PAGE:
Currently demand for real estate in the town is brisk, even though the price differential between the town and Hadera has nearly disappeared and the contrast between Or Akiva and Caesarea is less marked. The wealth differential has decreased somewhat; many Caesarea residents shop in the Or Akiva mall, while residents of Or Akiva are members of the Caesarea Golf Club, which in many ways is Caesarea’s social fulcrum.
Another selling point of the town is its accessibility. Located 30 kilometers south of Haifa and about 65 km. north of Tel Aviv, it has excellent road and rail connections with all areas of the country and is highly accessible to employment centers – including the Caesarea industrial park, which is one of the largest and most modern in the country.
Or Akiva also has easy transportation to the hi-tech industrial parks and logistics centers in Netanya and Herzliya, as well as to Haifa’s Matam Park, one of the country’s leading hi-tech centers.
The new face of Or Akiva has had a strong impact on the real estate scene there, and current prices reflect the improved situation. In the Kennedy neighborhood, which was built in the ’60s, a three-room apartment of up to 70 sq.m. costs between NIS 450,000 and NIS 550,000, while a single-family home with a large plot of land costs well over NIS 1.25 million.
In the Orot neighborhood, built in the ’90s, an average three-room apartment costs NIS 650,000, while an average four-room apartment can cost from NIS 650,000 to NIS 730,000. A semidetached home costs NIS 1.5m. on average. In the new Hayovel area, built by private developers, an average four-room apartment costs NIS 1.1m., an average five-room apartment is NIS 1.3m., and a single-family home on a plot of 500 sq.m. with a 220-sq.m. built-up area costs over NIS 2m.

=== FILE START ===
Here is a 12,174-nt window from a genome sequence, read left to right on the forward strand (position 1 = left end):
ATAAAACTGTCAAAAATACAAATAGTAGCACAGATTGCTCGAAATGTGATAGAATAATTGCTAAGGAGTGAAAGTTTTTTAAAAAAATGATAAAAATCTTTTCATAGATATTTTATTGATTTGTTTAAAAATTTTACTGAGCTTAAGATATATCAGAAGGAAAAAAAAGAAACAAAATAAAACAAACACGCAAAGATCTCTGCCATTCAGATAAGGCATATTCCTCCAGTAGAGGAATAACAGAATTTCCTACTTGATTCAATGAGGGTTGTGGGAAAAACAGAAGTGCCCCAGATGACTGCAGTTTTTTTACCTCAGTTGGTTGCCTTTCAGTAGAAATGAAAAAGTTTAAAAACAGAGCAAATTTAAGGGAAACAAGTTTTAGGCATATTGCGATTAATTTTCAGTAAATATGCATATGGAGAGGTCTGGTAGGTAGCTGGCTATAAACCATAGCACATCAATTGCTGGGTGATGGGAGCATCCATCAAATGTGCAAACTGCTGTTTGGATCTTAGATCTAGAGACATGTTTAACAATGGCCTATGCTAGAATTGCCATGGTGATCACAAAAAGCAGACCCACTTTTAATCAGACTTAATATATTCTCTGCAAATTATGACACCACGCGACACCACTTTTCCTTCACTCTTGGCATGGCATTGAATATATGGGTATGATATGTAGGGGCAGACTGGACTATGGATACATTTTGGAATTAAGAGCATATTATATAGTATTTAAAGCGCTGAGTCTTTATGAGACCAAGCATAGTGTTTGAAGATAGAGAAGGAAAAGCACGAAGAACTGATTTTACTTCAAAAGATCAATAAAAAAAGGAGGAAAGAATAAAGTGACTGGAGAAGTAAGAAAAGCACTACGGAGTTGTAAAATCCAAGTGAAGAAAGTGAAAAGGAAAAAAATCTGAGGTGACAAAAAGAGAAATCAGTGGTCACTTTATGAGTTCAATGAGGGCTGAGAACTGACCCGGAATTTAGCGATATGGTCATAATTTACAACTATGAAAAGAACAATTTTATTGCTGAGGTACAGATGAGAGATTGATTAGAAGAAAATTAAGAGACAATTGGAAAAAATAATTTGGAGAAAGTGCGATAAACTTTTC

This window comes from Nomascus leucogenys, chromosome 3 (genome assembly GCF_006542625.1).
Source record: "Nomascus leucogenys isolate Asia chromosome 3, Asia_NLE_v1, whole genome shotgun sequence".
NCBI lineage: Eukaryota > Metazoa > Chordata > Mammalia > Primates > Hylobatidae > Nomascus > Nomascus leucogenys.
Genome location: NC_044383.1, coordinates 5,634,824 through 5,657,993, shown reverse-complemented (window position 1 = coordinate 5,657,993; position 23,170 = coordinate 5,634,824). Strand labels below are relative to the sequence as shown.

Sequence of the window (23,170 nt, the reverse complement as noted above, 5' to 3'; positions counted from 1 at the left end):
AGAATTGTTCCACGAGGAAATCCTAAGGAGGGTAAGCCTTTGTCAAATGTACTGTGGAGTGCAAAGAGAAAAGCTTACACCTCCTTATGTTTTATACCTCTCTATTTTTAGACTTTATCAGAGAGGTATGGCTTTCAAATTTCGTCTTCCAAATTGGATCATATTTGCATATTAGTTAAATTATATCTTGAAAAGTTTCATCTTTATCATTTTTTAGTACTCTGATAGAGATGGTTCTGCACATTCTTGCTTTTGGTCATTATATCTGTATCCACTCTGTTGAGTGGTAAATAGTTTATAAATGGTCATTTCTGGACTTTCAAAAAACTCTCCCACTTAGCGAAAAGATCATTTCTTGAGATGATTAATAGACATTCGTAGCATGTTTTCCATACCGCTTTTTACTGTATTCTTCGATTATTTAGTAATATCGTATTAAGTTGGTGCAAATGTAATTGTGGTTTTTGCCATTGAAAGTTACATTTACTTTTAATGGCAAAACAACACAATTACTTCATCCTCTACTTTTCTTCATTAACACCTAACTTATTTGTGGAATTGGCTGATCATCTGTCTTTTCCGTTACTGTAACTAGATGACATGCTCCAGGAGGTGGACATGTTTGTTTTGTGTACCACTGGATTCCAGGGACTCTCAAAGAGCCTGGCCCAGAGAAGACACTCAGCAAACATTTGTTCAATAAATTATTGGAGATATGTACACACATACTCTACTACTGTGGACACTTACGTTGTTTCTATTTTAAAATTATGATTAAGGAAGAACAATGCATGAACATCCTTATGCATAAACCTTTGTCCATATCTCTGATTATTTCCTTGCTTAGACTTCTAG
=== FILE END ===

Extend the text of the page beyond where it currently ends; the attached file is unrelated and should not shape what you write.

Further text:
“When analyzing the real estate scene in Or Akiva, one must realize that there are three distinct kinds of dwellings,” Vadim Abramov, the manager/proprietor of the Re/MAX real estate branch in Or Akiva, tells Metro.
The first two, he says, are “the old Jewish Agency type of buildings built in the ’50s, [and] the apartment buildings built in the ’90s. These two types of buildings are very different from each other, but they have one thing in common: They were built either directly by the Housing Ministry, as was the case with the building programs of the ’50 and ’60s, or built on its behalf, as was the case with the building program of the ’90s. In both cases, the developers took no risks.”
In the third category, he continues, “private developers have building projects in Or Akiva, because demand is brisk and they know they can sell their wares.”
So what is it that Or Akiva has to offer, when Hadera is a mere 10-minute drive away and prices are nearly equal? According to Mayor Simha Yosipov, the city has “much to offer young married couples and middle-class new immigrants.”
Citing the city’s “excellent educational, cultural and physical infrastructure,” he explains that Or Akiva is “in a very central location with easy road and rail access to all parts of Israel. We are near important industrial and employment centers, the new housing projects are of high quality, and we have a very good educational system. Our residents have good employment opportunities, housing at low prices, education for their offspring and a well-developed commercial infrastructure.”
And while Hadera may have comparable prices, he continues, “some people prefer the quiet atmosphere of a town like ours to the bustle of a city like Hadera.”